The number, variations, range and size of networks contribute to the growing complexity of telecommunications systems. The increasing trend toward decentralization and distributed computing increases the difficulty of maintaining accurate records of what the network looks like and where the various assets are located.
Viruses and globalization
Also degrading the files is the threat of computer viruses. The number of viruses has increased because more people are using computers. Although software "vaccines" for various viruses can prevent infection, the best prevention is to educate users to follow basic computer security procedures, such as:
Do not accept bootlegged software.
Refrain from downloading information from bulletin boards.
Check any data disks for viruses prior to use.
As telecommunications applications are used worldwide in their many forms--voice, fax, videoconferencing, personal communication systems or even a multifunction wrist communicator--we are experiencing instant communications globally; for example, in the Gulf War, communication centers literally appeared overnight.
With all these advances in telecommunications technology, however, there is a downside: the half-life of knowledge. This term refers to the usefulness of what was learned in the past; for example, the knowledge of an engineer graduating from college is said to have only a 50% usefulness five years later. In another five years, the knowledge is only 25% of its base value. In 15 years after the degree, it has a value of 12.5%. Applying that concept to telecommunications, some skills and education have a half-life of six months or less. Indeed, some technical knowledge can become obsolete overnight. Constant re-education is the answer to this trend.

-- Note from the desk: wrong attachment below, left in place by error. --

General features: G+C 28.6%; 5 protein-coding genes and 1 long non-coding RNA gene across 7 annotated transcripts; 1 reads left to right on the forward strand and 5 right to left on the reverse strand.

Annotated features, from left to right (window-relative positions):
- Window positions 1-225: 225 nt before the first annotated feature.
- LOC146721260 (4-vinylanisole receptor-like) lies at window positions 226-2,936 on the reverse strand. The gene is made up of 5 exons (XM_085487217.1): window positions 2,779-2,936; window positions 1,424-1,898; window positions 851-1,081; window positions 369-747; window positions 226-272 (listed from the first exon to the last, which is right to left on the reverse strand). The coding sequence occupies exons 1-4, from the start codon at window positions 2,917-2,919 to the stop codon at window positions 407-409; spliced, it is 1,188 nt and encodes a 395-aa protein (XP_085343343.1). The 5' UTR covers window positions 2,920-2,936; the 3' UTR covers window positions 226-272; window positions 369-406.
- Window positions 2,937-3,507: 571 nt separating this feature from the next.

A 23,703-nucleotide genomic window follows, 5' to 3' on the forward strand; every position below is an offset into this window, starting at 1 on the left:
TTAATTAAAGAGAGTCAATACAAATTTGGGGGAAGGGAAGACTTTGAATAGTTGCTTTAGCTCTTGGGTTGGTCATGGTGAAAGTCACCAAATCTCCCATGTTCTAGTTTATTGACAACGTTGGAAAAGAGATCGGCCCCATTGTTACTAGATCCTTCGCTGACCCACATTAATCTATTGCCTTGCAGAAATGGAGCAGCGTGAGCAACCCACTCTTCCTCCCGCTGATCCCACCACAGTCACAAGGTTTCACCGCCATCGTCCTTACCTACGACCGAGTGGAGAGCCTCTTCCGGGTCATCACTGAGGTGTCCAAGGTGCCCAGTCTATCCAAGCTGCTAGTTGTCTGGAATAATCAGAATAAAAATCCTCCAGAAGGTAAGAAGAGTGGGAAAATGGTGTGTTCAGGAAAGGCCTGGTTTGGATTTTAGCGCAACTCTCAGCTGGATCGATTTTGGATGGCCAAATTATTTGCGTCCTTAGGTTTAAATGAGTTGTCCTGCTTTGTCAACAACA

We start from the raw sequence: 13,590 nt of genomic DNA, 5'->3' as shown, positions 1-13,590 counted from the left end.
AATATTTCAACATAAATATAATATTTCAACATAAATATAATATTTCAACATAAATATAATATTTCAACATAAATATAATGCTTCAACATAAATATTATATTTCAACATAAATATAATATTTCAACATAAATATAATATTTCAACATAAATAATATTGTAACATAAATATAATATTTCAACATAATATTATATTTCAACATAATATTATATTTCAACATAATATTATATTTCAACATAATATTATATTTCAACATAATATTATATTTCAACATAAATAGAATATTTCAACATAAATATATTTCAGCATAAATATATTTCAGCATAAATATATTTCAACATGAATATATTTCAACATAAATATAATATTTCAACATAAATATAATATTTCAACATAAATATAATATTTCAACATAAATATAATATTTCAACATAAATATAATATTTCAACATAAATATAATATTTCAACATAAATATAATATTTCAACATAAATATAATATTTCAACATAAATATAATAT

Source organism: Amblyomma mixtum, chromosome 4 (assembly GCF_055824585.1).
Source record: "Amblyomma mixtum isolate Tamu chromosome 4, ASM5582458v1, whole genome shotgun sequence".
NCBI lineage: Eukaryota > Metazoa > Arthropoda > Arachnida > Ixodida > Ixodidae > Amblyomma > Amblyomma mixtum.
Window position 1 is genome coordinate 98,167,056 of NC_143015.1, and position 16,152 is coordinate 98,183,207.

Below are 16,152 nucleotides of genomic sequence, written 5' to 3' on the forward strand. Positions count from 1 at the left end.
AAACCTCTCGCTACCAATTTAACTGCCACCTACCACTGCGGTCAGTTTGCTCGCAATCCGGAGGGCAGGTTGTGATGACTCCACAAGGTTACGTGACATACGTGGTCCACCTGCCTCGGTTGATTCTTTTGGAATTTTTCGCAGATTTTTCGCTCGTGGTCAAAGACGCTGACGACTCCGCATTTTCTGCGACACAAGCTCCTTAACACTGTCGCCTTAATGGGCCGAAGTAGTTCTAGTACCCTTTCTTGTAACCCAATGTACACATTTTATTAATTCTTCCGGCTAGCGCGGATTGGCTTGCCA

Ironically, advances in telecommunications technology have also created new exposures to what is known as single-points-of-failure (SPF). An SPF is a "known or unknown critical location in a system that exposes the system to less functionality." If the system fails at such a point, causing a significant loss in terms of life, property or organizational resources, we call it a disaster.
The trend of new and more SPFs is accelerating at an alarming rate. One example is the increased use of fiber-optic cable, which allows thousands of bits of information and conversations to be transferred over a single strand of glass. If the single strand is cut, the increased exposure is that thousands of people are affected instead of dozens, as with older technologies.
Network failure can also come from human intervention. Security measures are an important part of preventing telecommunications disasters. As downsizing has decreased the number of security personnel, management has increased the use of technology for security protection. Increased reliance on technology, however, is on a collision course with the new electronic-monitoring laws. At the same time that security staff is being cut, management is being warned about the use of electronics to monitor their premises, lest they violate employee rights. Indeed, management may be held responsible if the same employee who cannot be watched on closed-circuit television is injured because of a lack of surveillance.
Hackers are another security problem, and they are continually improving their skills. A sophisticated hacker could bring down an entire central office network, reroute financial information from one bank to another, or redirect a corporation`s direct inward lines to a competitor`s location.
Additional security problems are telecommunications terrorism and sabotage, which are no longer limited to foreign countries. The trend is toward more-frequent and severe incidents. The threat is real, proven and growing. Unless proper disaster-recovery prevention and planning programs are put in place, I predict that the stage is being set for telecommunications failures of immense proportions.